Nostalgic discussion of T.Rextasy tends to overlook the B-sides to Telegram Sam; understandably, given the majesty of the A-side. Yet Cadilac (as it was spelled on the label) and Baby Strange were the very essence of Bolanism, and play starring roles in the T.Rex movie. They blaze through this like neglected children eager to outshine their adored siblings, Jeepster and Hot Love.
Ringo Starr’s 1972 film is near legendary – but not legendary. With all the will in the world it’s no Purple Rain or A Hard Day’s Night. It’s a treat for believers, but if it converts sceptics it’ll do so through the raw live footage rather than its “quirky” set-pieces. Bolan, energised and elemental, puts enough into these Wembley Empire Pool shows to make that a possibility.
Ringo had quickly become something of a fan and friend, happy to cheerlead for “the new Beatles” – which T.Rex never were, in intent or content. Marc’s bravado was infectious, and briefly and brilliantly they were the only game in Glam Rock town. It’s only in later decades that they’ve been appreciated as a genuinely astonishing band, flush with flair, funk and fire. Perhaps this flawed but lovable document has played a part in that more enduring acceptance.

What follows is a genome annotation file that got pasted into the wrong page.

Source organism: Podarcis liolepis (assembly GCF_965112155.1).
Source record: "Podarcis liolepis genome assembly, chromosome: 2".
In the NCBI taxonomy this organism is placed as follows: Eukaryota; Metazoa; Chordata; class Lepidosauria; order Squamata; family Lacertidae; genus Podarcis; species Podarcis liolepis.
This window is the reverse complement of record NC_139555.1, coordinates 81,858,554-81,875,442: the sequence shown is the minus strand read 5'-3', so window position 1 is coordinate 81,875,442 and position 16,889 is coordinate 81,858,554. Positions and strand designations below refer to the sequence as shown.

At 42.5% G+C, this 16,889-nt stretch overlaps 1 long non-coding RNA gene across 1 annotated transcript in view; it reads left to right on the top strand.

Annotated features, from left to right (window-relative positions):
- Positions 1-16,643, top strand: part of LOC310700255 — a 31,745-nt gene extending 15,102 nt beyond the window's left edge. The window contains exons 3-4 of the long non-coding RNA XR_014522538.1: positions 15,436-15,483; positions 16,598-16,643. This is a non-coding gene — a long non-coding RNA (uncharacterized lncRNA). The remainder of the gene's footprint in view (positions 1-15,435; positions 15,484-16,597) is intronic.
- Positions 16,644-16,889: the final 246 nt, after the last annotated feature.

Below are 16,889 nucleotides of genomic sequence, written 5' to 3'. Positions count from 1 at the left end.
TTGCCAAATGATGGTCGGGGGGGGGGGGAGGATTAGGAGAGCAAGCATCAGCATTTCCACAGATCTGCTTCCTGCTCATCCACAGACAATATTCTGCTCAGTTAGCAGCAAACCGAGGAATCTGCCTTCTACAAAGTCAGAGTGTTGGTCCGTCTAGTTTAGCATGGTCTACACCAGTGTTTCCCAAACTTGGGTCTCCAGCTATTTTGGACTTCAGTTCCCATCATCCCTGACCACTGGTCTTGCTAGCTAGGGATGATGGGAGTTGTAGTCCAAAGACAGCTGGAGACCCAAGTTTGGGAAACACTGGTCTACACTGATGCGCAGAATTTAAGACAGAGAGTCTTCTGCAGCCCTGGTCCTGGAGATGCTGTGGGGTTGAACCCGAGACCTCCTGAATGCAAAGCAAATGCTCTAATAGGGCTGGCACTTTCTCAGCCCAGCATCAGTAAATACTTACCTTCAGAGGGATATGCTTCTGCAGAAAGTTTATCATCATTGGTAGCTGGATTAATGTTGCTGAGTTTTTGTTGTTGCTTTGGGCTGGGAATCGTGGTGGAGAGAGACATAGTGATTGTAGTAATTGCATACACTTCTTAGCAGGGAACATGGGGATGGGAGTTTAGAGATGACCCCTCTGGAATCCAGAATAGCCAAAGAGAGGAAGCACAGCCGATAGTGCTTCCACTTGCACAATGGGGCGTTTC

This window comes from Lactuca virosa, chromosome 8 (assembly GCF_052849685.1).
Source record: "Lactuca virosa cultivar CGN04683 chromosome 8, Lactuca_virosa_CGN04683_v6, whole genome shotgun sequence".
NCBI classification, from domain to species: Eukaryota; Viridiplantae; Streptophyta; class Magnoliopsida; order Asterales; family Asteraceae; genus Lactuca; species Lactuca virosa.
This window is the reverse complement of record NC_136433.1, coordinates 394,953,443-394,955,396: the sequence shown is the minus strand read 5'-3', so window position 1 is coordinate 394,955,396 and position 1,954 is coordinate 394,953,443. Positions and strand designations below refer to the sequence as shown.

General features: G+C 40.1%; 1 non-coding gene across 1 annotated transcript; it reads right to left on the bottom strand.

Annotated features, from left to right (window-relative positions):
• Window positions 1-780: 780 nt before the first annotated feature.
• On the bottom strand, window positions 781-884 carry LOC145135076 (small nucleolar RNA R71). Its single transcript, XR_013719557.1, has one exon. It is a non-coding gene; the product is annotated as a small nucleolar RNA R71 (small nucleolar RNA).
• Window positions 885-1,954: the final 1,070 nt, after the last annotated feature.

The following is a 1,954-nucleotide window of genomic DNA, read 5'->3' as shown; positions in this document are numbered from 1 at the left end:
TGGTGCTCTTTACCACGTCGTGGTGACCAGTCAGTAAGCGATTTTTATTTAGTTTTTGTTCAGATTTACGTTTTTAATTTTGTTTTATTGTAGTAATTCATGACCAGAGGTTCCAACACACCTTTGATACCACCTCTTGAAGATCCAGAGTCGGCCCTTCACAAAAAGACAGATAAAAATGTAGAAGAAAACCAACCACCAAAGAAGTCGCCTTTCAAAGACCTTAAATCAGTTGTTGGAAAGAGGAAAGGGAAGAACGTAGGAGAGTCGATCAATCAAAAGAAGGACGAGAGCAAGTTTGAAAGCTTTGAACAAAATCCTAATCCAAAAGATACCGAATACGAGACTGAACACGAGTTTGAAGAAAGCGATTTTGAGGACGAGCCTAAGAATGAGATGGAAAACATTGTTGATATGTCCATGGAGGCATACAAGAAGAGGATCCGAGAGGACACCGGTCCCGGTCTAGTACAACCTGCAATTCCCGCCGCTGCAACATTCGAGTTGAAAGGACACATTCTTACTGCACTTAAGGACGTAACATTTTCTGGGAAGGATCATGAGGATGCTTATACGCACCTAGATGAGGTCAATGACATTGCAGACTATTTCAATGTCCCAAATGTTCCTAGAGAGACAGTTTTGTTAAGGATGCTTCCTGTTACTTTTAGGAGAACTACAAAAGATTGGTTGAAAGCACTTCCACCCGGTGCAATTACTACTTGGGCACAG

As well as the matinee and evening shows – introduced by Emperor Rosko, climaxing in ferocious 12-minute jams of Get It On which showcase how astute Finn, Currie and Legend were at sussing when Marc and his Les Paul were going to go off on one – Starr sets up studio jams, with Elton John joining Children Of The Revolution (the best thing Reg ever did). There’s a “mad hatter’s tea party” (filmed on John Lennon’s estate) where Marc medleys through acoustic versions of the hits with a miming string section. (Catweazle actor Geoffrey Bayldon soldiers on despite an evident lack of clear direction). Even here, Bolan is as mischievously confident and naturally fluid as ever.
This reissue lovingly cleans up and curates the cosmic dancing. The live music, mixed to 5.1 by Tony Visconti, is spread over two CDs while two DVDs offer the 67-minute film, the gigs, and a raft of bonuses. Marc and Ringo lark around backstage, Visconti and son Rolan Bolan chat, and there are documentaries about the T.Rex phenomenon. It’s all housed in book form with new notes and previously unpublished photos. The two-penny prince remains priceless and peerless.